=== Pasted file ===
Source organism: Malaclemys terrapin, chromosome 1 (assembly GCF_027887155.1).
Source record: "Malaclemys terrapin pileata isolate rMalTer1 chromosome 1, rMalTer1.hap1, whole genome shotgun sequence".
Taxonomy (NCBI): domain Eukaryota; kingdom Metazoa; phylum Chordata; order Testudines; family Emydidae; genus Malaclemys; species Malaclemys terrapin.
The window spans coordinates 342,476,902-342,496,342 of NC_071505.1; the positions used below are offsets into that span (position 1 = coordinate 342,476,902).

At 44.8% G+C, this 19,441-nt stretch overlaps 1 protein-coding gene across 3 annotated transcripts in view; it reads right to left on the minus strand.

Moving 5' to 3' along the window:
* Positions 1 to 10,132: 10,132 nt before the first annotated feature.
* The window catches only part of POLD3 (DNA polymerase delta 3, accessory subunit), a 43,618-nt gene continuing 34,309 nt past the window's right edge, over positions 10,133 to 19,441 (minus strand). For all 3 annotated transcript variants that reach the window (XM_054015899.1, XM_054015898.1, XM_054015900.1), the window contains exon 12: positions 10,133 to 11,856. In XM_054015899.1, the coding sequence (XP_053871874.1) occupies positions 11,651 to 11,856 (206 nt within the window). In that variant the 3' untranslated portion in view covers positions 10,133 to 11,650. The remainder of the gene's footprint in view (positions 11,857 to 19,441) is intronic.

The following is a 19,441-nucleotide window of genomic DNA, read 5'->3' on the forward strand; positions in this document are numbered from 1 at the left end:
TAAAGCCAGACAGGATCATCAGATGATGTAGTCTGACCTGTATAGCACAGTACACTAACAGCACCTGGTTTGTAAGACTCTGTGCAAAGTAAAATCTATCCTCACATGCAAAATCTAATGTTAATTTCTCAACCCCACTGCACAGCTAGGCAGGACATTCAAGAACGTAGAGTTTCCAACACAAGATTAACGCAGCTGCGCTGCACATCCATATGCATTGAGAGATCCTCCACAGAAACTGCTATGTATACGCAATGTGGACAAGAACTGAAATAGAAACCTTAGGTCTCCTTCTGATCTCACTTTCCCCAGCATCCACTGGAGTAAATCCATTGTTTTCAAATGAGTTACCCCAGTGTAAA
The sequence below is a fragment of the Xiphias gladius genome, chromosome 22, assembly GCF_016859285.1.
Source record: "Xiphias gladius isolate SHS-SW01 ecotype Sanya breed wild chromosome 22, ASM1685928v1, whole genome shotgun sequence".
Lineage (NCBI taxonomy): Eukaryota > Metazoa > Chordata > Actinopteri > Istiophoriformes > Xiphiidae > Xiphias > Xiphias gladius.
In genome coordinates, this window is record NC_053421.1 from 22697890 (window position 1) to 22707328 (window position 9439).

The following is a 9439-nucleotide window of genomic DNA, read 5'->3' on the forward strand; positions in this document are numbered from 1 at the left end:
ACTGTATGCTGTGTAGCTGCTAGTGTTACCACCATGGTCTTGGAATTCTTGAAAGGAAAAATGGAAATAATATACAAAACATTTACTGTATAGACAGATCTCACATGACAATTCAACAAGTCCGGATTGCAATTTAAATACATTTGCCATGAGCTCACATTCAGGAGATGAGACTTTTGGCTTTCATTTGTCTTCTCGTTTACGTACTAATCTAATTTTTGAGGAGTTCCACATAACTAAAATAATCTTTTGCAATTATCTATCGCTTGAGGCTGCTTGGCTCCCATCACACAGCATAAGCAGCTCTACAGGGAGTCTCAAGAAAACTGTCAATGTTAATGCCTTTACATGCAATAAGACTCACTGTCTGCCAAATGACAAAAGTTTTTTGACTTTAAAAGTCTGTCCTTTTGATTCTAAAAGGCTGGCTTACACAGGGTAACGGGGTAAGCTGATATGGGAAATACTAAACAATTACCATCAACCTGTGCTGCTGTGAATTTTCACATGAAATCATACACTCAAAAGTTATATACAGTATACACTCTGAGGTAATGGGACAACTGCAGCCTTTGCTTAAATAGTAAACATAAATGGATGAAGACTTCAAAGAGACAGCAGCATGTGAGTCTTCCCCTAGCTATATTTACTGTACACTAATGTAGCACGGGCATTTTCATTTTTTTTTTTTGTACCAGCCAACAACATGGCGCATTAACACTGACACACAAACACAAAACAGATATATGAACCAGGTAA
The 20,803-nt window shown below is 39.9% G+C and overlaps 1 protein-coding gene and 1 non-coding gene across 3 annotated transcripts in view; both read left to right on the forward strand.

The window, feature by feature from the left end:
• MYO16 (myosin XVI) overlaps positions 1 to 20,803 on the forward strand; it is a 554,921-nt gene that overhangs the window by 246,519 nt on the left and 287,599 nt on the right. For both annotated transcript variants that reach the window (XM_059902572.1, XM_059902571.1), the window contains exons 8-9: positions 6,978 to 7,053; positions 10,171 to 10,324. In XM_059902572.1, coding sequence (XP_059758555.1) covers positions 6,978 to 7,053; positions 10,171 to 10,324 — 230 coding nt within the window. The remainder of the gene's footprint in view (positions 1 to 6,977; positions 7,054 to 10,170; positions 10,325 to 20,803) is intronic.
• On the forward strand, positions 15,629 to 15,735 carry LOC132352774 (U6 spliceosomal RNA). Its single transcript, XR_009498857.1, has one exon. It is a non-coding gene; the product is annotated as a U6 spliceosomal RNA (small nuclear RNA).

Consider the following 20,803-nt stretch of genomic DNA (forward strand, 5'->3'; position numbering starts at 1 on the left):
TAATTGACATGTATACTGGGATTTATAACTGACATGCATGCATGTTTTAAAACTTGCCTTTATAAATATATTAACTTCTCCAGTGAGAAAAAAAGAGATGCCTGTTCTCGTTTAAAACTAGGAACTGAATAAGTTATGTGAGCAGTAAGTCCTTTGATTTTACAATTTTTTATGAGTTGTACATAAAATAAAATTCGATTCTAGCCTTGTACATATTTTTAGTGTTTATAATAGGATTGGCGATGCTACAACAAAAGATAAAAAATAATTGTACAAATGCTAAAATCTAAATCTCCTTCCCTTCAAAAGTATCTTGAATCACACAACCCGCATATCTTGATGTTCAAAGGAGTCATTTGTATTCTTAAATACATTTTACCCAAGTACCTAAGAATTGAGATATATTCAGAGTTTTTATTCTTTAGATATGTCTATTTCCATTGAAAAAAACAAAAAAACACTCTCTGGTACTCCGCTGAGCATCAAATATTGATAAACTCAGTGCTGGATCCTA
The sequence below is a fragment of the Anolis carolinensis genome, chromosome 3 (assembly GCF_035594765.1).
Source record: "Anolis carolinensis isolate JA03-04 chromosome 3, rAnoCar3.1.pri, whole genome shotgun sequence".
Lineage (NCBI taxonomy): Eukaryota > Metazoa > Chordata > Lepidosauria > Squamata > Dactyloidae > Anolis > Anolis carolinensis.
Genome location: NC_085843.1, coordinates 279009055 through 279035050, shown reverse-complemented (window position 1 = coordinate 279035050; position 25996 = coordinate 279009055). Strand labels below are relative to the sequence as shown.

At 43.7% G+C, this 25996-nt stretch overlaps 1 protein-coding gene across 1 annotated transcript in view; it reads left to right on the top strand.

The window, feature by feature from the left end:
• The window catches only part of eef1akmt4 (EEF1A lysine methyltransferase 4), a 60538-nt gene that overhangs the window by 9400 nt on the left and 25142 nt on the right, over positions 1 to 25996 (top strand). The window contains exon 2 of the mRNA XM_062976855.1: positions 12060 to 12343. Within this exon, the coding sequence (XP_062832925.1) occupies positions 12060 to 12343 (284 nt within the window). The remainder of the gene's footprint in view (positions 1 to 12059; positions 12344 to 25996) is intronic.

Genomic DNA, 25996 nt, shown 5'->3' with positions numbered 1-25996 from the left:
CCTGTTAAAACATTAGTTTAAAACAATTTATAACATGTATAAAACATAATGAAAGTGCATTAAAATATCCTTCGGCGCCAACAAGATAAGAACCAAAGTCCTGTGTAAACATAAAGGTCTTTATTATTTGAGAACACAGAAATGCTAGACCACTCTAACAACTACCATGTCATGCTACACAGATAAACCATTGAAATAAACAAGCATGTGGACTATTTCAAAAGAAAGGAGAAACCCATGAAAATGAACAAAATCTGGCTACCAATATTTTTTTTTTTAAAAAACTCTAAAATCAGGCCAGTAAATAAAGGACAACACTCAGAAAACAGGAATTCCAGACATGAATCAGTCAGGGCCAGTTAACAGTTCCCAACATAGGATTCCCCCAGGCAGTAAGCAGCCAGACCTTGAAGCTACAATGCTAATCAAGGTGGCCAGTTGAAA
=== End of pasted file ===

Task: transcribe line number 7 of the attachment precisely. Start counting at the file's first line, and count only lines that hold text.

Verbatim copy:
* Positions 1 to 10,132: 10,132 nt before the first annotated feature.